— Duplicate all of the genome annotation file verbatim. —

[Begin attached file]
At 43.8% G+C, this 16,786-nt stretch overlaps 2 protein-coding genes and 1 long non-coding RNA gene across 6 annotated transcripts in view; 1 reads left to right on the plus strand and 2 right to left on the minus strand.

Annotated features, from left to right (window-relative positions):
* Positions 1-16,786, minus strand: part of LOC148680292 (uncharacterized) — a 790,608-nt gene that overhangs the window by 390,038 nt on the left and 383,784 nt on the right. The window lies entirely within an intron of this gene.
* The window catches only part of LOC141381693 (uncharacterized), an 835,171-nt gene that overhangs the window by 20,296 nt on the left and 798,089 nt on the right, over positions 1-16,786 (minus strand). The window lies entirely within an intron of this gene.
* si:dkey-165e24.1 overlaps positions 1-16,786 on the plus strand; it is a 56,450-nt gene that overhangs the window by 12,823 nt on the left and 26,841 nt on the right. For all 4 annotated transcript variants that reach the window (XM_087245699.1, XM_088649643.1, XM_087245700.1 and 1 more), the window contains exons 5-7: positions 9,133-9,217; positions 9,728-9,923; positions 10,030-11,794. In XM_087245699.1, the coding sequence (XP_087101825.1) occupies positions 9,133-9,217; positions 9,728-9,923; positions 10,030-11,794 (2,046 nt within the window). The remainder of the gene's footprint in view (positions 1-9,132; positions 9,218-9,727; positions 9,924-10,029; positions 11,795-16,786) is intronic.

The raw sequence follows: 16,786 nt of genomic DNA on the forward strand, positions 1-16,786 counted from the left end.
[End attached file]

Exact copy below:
At 43.8% G+C, this 16,786-nt stretch overlaps 2 protein-coding genes and 1 long non-coding RNA gene across 6 annotated transcripts in view; 1 reads left to right on the plus strand and 2 right to left on the minus strand.

Annotated features, from left to right (window-relative positions):
* Positions 1-16,786, minus strand: part of LOC148680292 (uncharacterized) — a 790,608-nt gene that overhangs the window by 390,038 nt on the left and 383,784 nt on the right. The window lies entirely within an intron of this gene.
* The window catches only part of LOC141381693 (uncharacterized), an 835,171-nt gene that overhangs the window by 20,296 nt on the left and 798,089 nt on the right, over positions 1-16,786 (minus strand). The window lies entirely within an intron of this gene.
* si:dkey-165e24.1 overlaps positions 1-16,786 on the plus strand; it is a 56,450-nt gene that overhangs the window by 12,823 nt on the left and 26,841 nt on the right. For all 4 annotated transcript variants that reach the window (XM_087245699.1, XM_088649643.1, XM_087245700.1 and 1 more), the window contains exons 5-7: positions 9,133-9,217; positions 9,728-9,923; positions 10,030-11,794. In XM_087245699.1, the coding sequence (XP_087101825.1) occupies positions 9,133-9,217; positions 9,728-9,923; positions 10,030-11,794 (2,046 nt within the window). The remainder of the gene's footprint in view (positions 1-9,132; positions 9,218-9,727; positions 9,924-10,029; positions 11,795-16,786) is intronic.

The raw sequence follows: 16,786 nt of genomic DNA on the forward strand, positions 1-16,786 counted from the left end.